Throughout the country we had continually bumped into Michael and Veronika, and they had told us about a road that overlanders have been camping on for the past few decades within the city limits. Before there was internet to arrange all our shipping needs, overlanders would converge near the Balboa Yacht Club to arrange such details. Til this day it remains one of the only options for car camping in Panama City, so we were there! We spent a good chunk of the next day going back and forth from the police station for two seperate apointments, car inspection in the morning, and return again in the afternoon to pick up the paperwork. The inspection went smoothly, however driving in this abysmal city was painstaking, and to make matters worse we took a wrong turn end ended up on a toll road. We approached the toll booth and found that all three lanes required an electronic pass leaving no cash option. We awkwardly stopped in front of one of the gates and hollared into one of the booth windows, trying to get the point across that we did not have a pass. An older toll booth operator stepped out and asked to see Chris' license, so we handed him what he wanted. He looked it over, then lifted the gate and told us to pull over just past the booth, success! The toll operator walked up and demanded $10 otherwise he would not give back the liscense, wait WHAT!! Hell no, the toll was only $2, which we argued. He was stuck on $10, so Mallary flipped into her relentless persuasion mode and after ten minutes of debate he gave back the license and let us go with a "warning." A demand for a bribe and a warning from a toll booth operator was a first for both of us which til this day we still laugh about. Good try Panama, but we beat you this time.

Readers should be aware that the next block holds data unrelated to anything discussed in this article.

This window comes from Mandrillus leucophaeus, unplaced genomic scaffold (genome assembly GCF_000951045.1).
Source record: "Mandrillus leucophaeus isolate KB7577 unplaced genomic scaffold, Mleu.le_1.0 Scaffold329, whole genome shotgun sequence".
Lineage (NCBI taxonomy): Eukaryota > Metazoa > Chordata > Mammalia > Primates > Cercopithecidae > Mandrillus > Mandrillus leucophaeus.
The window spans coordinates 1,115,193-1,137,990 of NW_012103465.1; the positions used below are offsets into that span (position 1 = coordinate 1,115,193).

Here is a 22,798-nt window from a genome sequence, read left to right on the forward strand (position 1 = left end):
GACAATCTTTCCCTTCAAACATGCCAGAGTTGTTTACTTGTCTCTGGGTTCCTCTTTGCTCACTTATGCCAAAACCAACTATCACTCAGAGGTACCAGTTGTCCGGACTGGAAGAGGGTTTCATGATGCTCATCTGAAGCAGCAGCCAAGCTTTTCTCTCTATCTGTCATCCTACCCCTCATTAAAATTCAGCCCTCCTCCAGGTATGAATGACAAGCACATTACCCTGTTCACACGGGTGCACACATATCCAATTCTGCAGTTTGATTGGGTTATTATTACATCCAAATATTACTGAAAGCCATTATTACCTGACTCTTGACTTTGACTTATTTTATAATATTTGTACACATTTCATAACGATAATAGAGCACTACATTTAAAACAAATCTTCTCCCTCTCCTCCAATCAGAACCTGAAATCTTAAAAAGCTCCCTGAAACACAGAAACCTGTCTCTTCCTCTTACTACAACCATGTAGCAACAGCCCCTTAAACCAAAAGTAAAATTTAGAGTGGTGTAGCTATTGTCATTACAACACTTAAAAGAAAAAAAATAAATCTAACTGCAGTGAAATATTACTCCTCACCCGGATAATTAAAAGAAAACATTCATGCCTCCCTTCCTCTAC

Balboa Yacht Club street camping
The projects across from the police station.
Lets hang out here for a while to get an inspection

While at the Yacht Club we managed to take a nice bike ride over the causeway to some little island, which was cool except for the fact that the amazing view to the city scape was constantly blocked by a construction fence! Lame.

The view we should've had... :(

To be fair we had some good times in Panama City also... We had one great day at the Panama Canal Miraflores Locks, watching huge boats sqeeze through the tiny canal and touring the very cheesey museum. Watching the ships go up and down in the locks, assisted by little side cars was very cool, and we appreciated the man made wonder in front of us. It was a good time and even more than that it was very symbolic in our trip, seeing the Panama Canal was a "holy crap look how far we've come!" We also had a nice outing to the Casco Viejo neighborhood with Michael and Veronika. It was cute and worth a walk around a historic part of the city with our overlanding amigos.